the peasants are willing to part voluntarily with their land, either individually or through collective decisions, the latter being especially relevant in the case of tribal land. Instead what has been happening is that the state using force and violence under a cloak of secrecy despite the Right to Information Act. Although the SEZ scheme has the most pronounced pro-corporate bias, the difference between acquiring SEZ land in Nandigram, and the land for the Tata-FIAT jointventure in Singur is one of legal nicety, not of relevance in so far as those who derive livelihood from that land are concerned. And, even after Nandigram, what most parties, including the CPM has to recommend is not the scrapping of SEZ altogether, but restricting its maximum size and similar marginal changes!

Although land is the most visible symbol of transfer of resources to the corporations, the problem goes deeper. The bias against the poor in policy making is both direct and indirect. The direct bias is visible in plan allocation. Despite 60% or more of our working population living in agriculture, all the recent five year plans under different governments have allocated less than 5 per cent of planned investment to agriculture. The indirect bias
operates pervasively through a pattern of consumption and production promoted by the state. Mammoth projects create the impression of urban glossiness with fancy malls, underground metros, flyovers etc at public cost. We take it for granted that many of these public utilities are essential for efficiency, saving time in travelling, improving the quality of life, even for attracting investment. These arguments are not false, but one sided. We need, even more desperately, higher efficiency and better quality of life in rural India where the majority lives. In the metropolitan area, we need infrastructure to ensure basic amenities to the most needy. Manhattan like world-class cities are set as our goals, when 25% to 60% of the city population live a subhuman existence in slums. So why this bias, and whom does it benefit? It certainly benefits the urban elite population, and leads to uncontrolled urbanisation and mega cities with growing hunger for energy, water and urban housing space. So slums have to be cleared without providing resettlement with poverty banished only from sight. This large-scale destruction of livelihoods of both urban and rural communities is only the surface phenomenon. The modes of transports we are creating with more flyovers for cars (including TATA’s people’s car), the type of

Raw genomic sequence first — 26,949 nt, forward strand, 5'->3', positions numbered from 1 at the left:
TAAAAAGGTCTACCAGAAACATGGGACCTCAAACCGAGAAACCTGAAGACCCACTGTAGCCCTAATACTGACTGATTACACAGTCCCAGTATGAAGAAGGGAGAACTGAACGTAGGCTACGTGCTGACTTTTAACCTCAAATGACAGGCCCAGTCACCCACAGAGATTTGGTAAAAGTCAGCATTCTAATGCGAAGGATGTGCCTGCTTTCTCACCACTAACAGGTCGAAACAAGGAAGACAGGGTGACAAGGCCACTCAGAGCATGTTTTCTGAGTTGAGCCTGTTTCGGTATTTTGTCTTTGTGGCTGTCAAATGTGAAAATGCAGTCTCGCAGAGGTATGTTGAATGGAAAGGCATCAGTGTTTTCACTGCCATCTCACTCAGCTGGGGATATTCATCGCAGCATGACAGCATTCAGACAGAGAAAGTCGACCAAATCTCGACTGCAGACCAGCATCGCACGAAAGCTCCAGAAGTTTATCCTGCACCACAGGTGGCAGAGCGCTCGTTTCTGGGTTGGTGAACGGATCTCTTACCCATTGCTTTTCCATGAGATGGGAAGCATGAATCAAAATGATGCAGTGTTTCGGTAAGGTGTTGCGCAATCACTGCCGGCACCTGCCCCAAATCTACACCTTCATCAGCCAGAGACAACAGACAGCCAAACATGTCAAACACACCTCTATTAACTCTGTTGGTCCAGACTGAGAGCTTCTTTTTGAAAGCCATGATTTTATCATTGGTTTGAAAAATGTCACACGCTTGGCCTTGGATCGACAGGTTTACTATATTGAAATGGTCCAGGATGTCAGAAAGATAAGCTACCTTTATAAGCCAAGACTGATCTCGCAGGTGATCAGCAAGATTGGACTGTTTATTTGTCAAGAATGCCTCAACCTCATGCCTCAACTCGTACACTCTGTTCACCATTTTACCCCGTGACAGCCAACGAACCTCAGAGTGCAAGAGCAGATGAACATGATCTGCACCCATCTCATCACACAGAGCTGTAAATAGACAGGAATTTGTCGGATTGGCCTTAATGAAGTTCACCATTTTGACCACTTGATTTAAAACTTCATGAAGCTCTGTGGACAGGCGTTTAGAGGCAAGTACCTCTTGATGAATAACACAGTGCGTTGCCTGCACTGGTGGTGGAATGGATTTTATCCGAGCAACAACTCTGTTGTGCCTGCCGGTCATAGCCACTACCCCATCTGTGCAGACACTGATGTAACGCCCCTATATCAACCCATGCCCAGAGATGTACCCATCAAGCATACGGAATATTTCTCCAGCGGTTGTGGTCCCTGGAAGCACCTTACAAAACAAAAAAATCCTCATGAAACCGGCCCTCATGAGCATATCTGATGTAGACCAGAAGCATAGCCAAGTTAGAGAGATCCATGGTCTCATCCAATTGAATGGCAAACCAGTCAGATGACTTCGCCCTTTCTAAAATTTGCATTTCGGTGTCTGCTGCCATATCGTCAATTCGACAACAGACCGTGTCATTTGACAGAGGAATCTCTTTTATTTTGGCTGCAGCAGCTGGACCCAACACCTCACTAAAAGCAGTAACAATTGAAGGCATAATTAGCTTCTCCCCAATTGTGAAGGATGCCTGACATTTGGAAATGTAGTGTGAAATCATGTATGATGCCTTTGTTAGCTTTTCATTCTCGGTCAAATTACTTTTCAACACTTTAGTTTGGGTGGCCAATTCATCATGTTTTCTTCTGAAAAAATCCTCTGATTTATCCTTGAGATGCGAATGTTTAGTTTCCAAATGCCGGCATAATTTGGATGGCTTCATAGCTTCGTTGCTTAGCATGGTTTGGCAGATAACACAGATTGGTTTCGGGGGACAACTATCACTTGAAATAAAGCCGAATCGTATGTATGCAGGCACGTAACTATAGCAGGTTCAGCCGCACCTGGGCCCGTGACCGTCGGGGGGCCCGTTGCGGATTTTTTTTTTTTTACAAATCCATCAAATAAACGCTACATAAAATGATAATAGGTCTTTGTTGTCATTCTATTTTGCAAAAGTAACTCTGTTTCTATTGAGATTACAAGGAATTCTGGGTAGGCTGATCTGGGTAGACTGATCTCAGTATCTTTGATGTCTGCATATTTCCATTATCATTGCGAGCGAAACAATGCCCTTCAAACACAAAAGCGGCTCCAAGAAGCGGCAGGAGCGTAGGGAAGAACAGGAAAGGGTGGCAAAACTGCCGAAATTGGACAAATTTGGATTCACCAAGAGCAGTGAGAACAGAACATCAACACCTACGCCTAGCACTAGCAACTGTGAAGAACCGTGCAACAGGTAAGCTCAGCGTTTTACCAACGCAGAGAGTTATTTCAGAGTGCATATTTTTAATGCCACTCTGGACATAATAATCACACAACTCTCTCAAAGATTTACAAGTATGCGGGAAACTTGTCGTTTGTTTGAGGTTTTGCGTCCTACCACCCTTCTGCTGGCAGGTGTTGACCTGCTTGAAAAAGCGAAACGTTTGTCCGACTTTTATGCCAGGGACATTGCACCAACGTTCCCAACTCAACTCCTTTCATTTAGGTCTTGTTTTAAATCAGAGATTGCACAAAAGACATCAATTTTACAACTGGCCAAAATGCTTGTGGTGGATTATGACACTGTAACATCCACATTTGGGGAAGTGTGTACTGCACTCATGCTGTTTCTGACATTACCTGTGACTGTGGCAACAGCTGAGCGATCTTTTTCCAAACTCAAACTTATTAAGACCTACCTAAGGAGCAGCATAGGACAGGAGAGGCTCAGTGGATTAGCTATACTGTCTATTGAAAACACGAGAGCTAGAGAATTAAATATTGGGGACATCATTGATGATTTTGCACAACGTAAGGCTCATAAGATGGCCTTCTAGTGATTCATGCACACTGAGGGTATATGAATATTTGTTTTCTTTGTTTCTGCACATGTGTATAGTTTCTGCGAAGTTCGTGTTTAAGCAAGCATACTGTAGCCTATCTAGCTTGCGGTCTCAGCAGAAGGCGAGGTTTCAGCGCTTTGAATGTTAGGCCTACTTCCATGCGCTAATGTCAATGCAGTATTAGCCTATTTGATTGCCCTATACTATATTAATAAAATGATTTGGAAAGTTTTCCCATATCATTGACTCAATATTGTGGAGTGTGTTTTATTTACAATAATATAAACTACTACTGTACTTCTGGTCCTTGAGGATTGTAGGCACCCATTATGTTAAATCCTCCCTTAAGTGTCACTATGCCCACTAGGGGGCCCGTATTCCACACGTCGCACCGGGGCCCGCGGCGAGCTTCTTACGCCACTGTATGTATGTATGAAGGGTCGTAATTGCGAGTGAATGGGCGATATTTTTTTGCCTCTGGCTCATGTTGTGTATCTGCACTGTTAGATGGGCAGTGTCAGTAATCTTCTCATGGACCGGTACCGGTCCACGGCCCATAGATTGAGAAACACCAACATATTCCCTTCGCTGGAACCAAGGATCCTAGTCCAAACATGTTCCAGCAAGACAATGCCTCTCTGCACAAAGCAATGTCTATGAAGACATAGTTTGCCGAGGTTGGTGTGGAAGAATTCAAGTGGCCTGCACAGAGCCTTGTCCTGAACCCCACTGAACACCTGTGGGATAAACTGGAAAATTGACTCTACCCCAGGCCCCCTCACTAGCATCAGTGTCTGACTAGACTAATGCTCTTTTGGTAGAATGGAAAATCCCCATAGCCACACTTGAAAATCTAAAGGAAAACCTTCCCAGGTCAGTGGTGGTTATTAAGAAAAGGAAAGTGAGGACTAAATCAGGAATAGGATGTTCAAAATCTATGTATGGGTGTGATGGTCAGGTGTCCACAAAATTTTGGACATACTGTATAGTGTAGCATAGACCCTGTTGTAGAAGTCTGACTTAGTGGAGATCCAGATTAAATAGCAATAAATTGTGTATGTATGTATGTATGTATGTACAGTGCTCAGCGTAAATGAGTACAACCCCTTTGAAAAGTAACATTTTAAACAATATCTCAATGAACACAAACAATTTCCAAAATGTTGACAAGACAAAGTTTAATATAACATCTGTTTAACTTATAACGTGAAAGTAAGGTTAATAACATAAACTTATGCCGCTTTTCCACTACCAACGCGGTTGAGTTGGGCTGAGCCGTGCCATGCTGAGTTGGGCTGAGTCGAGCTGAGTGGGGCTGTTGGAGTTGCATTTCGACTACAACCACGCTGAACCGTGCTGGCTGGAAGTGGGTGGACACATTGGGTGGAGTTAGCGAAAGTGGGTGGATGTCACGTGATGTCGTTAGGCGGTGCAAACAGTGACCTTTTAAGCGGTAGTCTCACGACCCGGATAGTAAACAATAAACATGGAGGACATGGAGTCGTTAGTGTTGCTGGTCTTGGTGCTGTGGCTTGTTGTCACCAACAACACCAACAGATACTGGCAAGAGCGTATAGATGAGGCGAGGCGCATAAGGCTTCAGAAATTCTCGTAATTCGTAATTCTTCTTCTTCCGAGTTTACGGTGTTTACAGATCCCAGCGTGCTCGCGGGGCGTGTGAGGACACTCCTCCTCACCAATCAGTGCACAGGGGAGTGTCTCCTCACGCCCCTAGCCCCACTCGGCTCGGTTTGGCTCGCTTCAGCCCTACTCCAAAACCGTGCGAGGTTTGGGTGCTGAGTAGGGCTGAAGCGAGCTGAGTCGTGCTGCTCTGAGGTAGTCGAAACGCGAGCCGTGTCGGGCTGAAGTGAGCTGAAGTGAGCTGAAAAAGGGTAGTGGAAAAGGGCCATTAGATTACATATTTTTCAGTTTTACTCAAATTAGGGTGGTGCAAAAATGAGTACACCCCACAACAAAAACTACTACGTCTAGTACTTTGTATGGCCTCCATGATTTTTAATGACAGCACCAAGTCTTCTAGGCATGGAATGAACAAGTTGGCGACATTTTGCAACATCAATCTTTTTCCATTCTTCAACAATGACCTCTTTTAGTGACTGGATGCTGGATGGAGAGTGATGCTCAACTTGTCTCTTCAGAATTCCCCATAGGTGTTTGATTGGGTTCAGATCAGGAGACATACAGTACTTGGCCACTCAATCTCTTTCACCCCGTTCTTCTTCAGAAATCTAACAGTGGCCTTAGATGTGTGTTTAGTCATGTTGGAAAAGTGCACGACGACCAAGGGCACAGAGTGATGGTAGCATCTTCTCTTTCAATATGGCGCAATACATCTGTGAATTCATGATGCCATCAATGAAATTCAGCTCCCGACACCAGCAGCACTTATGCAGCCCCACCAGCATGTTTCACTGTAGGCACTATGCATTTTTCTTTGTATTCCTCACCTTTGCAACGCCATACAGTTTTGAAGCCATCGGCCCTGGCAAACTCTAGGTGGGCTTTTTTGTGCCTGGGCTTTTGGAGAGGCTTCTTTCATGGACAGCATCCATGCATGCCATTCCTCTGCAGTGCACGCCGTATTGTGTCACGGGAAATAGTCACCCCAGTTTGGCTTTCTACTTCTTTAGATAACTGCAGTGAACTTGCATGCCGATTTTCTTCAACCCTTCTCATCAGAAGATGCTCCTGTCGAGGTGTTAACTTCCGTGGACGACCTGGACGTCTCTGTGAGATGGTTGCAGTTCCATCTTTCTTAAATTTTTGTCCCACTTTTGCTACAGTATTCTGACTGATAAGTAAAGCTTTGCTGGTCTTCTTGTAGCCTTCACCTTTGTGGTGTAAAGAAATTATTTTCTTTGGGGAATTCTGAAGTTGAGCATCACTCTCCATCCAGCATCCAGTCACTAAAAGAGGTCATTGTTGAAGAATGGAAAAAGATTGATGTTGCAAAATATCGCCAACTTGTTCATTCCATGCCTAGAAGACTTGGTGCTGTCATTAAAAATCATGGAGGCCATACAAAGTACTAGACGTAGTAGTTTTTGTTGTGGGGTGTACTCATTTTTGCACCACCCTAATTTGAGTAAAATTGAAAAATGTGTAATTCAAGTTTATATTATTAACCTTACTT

shopping or housing complex we are promoting are not merely iniquitous. They are far more energy intensive, and the majority of our ordinary citizens who do not consume them also have to pay directly or indirectly for this pattern of consumption. This is why farmers get less water, are staved of electricity in critical periods, clean drinking water or proper sanitation is a luxury in villages.

The idea that industry is more efficient than agriculture is largely because of this pronounced bias against agriculture and the poor. With almost two thirds of our work force in agriculture producing hardly over one fourth of national output, output per worker in agriculture is about 40 per cent of national average. In contrast, industry and services have a labour productivity double the national average. This is also a game of attributing ‘values’ to selected products and services, so that higher growth is achieved by transferring more and more resources to the high productivity sector, and by favouring large corporations which organize this pattern of production for the privileged India. The other India watches in despair and anger, while many have no choice but to commit suicide. Must we not strive for an economic alternative on the basis of new politics?